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This is an anchor post for any discussion on my 101 on Getting Stitches in Thailand blog post which attempts to cover everything from getting cut, to how to handle the ref, to getting stitches themselves, aftercare and socailial consequences in Thailand. if you have running questions or experiences you can post them in this thread and if you need help the community will try to answer. This post and conversation aims to be a foundation for a chapter in the book Emma and I are writing A Guide to Female Fighting in Thailand.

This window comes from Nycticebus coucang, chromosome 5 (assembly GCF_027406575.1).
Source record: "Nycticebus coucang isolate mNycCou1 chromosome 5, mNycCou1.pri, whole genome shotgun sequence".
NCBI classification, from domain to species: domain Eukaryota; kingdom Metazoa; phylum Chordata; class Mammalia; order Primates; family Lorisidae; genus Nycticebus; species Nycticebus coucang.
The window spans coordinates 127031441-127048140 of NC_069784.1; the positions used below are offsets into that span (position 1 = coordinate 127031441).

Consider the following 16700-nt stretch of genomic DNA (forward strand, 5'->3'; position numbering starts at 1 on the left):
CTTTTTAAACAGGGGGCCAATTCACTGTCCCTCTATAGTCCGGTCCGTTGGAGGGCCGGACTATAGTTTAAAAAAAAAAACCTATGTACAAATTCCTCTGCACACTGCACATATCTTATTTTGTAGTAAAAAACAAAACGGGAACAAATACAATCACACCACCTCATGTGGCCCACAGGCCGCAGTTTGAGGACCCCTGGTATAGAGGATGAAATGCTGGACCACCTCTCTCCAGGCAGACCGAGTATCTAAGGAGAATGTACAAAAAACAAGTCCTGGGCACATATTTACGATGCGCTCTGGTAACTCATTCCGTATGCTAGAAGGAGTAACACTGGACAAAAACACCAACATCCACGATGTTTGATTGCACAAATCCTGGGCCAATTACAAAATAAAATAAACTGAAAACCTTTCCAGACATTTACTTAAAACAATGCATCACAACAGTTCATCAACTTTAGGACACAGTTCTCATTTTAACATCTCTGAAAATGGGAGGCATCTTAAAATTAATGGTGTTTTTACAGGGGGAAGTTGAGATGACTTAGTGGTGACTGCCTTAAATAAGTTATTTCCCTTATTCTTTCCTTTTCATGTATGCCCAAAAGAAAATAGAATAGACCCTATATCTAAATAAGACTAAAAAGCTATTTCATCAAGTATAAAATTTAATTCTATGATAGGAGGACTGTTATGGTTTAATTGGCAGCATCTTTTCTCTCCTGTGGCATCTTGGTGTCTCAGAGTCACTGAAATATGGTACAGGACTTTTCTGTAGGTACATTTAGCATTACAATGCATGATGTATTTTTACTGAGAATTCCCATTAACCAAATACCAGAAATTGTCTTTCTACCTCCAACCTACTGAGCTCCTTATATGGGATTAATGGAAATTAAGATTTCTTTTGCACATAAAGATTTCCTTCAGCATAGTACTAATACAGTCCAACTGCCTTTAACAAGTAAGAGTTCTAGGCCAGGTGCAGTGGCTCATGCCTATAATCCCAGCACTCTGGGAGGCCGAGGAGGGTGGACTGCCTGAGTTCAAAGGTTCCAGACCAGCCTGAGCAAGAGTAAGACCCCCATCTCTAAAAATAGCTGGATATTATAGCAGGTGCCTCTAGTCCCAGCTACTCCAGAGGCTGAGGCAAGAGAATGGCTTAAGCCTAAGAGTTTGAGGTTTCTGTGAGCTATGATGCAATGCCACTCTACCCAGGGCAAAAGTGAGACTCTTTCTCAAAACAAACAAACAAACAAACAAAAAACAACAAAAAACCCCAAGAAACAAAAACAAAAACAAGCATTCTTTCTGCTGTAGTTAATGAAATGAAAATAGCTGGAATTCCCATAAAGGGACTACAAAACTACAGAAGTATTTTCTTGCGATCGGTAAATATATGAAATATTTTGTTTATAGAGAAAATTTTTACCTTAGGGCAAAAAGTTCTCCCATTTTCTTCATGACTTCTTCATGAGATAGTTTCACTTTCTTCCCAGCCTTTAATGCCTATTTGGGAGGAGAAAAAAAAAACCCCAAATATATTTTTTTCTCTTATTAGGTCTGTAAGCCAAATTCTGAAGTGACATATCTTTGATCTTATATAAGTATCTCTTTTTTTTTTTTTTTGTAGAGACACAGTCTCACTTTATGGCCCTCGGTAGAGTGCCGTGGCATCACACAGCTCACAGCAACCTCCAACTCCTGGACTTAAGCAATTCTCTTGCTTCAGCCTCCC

So, I cut pretty easily and as a result have received a large number of stitches in my head over my (now) 116 fight career. I'm okay with that, it's part of my experience of being a fighter and it's a consequence of my style. But the scar tissue from cuts, unlike a broken bone that heals back stronger, is actually more prone to break again. Not "yay". I'm wondering if anyone has any personal experience, old wives tales, stuff their crazy farmer grandfather did, etc. regarding sutures, cuts, scars, etc. In terms of healing and reducing visible scars: aloe vera is awesome, vitamin E works, and silicon treatments (usually patches or you paint them on) seem to be good for keloid tissue, as is the product Hirudoid. Number one trick for reducing visibility: keep your scar out of sunlight and use SPF 50 any time you venture out. What about skin toughening? In Thailand they put hot water on fighting chicken's faces to make the skin harder to scratch open. Old school boxers apparently washed their faces with vinegar and I have no idea if this did anything other than feel real manly and smell pretty unpleasant. Anyone know about these or others? And sutures: if you get them, try to keep them dry as much as possible. If you can't stay away from training, you can put Vaseline over the lot of them while you train so the sweat and dirt stays out, then wash carefully afterward. In parts of your face that don't move much, like your hairline, 5 days is pretty solid before you can take them out. If it's on an eyebrow, or some part of your face that moves, leave them for a little longer. Attitude in Thailand is that you shouldn't fight for around 21 days (3 weeks) after the stitches come out to allow the wound to get strong. This "rule" is broken all the time though. My gyms never let me clinch with the stitches still in, but pads, bagwork, shadow, and a little sparring (with care and obviously not impacting the sutures) is all permitted. Anyone? Doctors? Esthetitians? Dermatologists? Coaches? Moms? Folks who have had stitches?